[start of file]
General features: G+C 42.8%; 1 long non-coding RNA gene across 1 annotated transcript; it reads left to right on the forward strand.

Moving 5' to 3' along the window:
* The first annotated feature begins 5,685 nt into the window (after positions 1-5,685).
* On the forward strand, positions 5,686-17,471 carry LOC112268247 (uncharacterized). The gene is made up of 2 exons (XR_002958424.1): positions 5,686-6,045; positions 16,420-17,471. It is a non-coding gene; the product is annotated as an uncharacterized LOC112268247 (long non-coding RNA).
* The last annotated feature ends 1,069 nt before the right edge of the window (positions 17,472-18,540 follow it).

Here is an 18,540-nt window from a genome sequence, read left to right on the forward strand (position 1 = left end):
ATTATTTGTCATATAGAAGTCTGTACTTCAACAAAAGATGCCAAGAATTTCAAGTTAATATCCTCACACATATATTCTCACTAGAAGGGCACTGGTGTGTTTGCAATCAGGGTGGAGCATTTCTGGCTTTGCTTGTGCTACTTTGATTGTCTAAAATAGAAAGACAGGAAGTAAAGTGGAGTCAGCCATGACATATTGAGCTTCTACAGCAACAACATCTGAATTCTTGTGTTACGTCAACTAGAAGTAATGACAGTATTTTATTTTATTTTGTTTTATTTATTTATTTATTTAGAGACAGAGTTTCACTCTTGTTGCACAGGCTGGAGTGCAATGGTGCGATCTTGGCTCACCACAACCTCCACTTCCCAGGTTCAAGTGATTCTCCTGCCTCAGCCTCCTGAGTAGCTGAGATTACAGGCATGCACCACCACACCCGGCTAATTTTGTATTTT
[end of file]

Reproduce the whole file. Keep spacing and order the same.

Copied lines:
General features: G+C 42.8%; 1 long non-coding RNA gene across 1 annotated transcript; it reads left to right on the forward strand.

Moving 5' to 3' along the window:
* The first annotated feature begins 5,685 nt into the window (after positions 1-5,685).
* On the forward strand, positions 5,686-17,471 carry LOC112268247 (uncharacterized). The gene is made up of 2 exons (XR_002958424.1): positions 5,686-6,045; positions 16,420-17,471. It is a non-coding gene; the product is annotated as an uncharacterized LOC112268247 (long non-coding RNA).
* The last annotated feature ends 1,069 nt before the right edge of the window (positions 17,472-18,540 follow it).

Here is an 18,540-nt window from a genome sequence, read left to right on the forward strand (position 1 = left end):
ATTATTTGTCATATAGAAGTCTGTACTTCAACAAAAGATGCCAAGAATTTCAAGTTAATATCCTCACACATATATTCTCACTAGAAGGGCACTGGTGTGTTTGCAATCAGGGTGGAGCATTTCTGGCTTTGCTTGTGCTACTTTGATTGTCTAAAATAGAAAGACAGGAAGTAAAGTGGAGTCAGCCATGACATATTGAGCTTCTACAGCAACAACATCTGAATTCTTGTGTTACGTCAACTAGAAGTAATGACAGTATTTTATTTTATTTTGTTTTATTTATTTATTTATTTAGAGACAGAGTTTCACTCTTGTTGCACAGGCTGGAGTGCAATGGTGCGATCTTGGCTCACCACAACCTCCACTTCCCAGGTTCAAGTGATTCTCCTGCCTCAGCCTCCTGAGTAGCTGAGATTACAGGCATGCACCACCACACCCGGCTAATTTTGTATTTT